Martha lends a hand with holiday preparations by answering all of your pressing Thanksgiving questions. Q: How should I seat people around the holiday table? — Cynthia Harrison, Eau Claire, Wisconsin A: If you don’t have room for a kids’ table (or only one or two children are attending), place little ones between their parents. Separate couples to open up the conversation, unless they’re a new pair — rookie guests should never be stranded.
Fresh ideas to elevate your holiday celebration. Celebrate: Natural selection Leaves aren’t just for expanding the size of your Thanksgiving table. Take the kind piling up outdoors and make a one-of-a-kind runner. Start with a length of linen and fray the edges. Using a roller, coat fallen foliage one at a time in fabric paint and press it, paint-side down, onto the runner. Place a piece of paper on top and go over it with a brayer (available at crafts stores) to transfer all the little details.
Martha Stewart stops by the TODAY kitchen to share recipes from her new cookbook "Martha Stewart's Newlywed Kitchen: Recipes for Weeknight Dinners and Easy, Casual Gatherings." She shows us how to make personal chicken potpies and warm, mini chocolate pudding cakes that are perfect for couples starting their lives together. These buttery, golden-crusted chicken potpies have undeniable eye appeal and they make a delectable comfort-food dinner for chilly winter nights.
Muck Rack makes it simple to find people, tweets, or articles that mention any name, keyword, company, hashtag etc. We've compiled this guide to help you make the most of your search.
Selecting a term
Start searching tweets, articles from media outlets, articles mentioned in tweets, journalists'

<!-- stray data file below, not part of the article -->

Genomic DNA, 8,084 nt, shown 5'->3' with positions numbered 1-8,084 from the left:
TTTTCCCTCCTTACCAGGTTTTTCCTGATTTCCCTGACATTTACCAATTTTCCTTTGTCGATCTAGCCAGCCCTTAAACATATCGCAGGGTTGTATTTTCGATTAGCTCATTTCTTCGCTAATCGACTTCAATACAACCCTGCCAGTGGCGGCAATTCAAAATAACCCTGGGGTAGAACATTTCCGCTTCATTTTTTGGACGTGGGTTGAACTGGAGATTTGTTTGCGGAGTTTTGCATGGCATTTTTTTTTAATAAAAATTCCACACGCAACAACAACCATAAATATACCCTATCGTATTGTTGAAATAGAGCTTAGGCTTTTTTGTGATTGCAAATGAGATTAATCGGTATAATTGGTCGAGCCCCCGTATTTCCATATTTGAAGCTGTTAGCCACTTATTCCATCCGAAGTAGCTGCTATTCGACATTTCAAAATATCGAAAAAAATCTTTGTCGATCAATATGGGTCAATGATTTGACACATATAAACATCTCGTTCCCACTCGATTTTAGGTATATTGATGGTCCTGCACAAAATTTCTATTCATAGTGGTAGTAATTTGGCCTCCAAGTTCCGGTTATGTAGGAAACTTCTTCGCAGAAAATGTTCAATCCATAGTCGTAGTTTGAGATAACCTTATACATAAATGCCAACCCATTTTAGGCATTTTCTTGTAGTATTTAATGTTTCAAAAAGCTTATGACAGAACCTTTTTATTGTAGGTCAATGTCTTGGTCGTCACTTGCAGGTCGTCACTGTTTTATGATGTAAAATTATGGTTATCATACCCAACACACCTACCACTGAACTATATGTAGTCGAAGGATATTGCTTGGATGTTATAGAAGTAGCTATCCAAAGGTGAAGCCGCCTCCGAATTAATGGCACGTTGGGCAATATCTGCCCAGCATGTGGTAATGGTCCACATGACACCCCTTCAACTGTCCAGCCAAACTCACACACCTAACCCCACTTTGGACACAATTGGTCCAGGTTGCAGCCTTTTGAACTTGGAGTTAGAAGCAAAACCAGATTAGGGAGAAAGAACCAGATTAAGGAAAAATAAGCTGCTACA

names, titles and bios with some suggested searches:
Companies or Topics (e.g. iPhone, Microsoft)
Phrases (e.g. "cloud computing") — use quotes to keep the terms together
Twitter handles (e.g. @username) — returns those who have mentioned or replied to
Names (e.g. "David Pogue")
Hashtags (e.g. #sxsw, #london2012)
Bio details (e.g. vegan, Olympics, father)
Muck Rack's Advanced Search allows for many boolean operators.
Find results that mention multiple specified terms, use AND or
+. For example, ensure each result contains both Elon Musk and Mark Zuckerberg by
searching Musk AND Zuckerberg or Musk + Zuckerberg.
Use the operators OR or , to broaden your search when you'd like either of
multiple terms to appear in results. (This is the default behavior of our search when no operators
are used). For example, results will contain either cake or cookie by searching cake OR cookie or cake,cookie
Use NOT or - to subtract results from your search. For
example, searching Disney will yield results about the Walt Disney Company as well as Walt Disney
World Resort. To exclude mentions of Disney World, search for Disney -World or Disney
When using one of these operators with a phrase, enclose it in quotation marks. For example, you can
find results about smartphones excluding Apple's iPhone 4S by searching smartphone -"iPhone
Exact case matching or punctuation
If you're searching for a brand name or keyword that relies on specific punctuation marks or capitalization, you can
find results that match your exact query by adding matchcase: before the keyword you're searching for, like matchcase:E*TRADE .
Use parentheses to separate multiple
boolean phrases. For example, to find journalists talking about having fun in Disney World or
Disneyland, search for ("disney world" OR disneyland) AND fun.
An asterisk can be used to search for any variation of a root word truncated by the asterisk. For example, searching for admin* will return results for administrator, administration, administer, administered, etc.
A near operator is an AND operator where you can control the distance between the words. You can vary the distance the near operation uses by adding a forward slash and number (between 0-99) such as strawberries NEAR/10 "whipped cream", which means the strawberries must exist within 10 words of "whipped cream".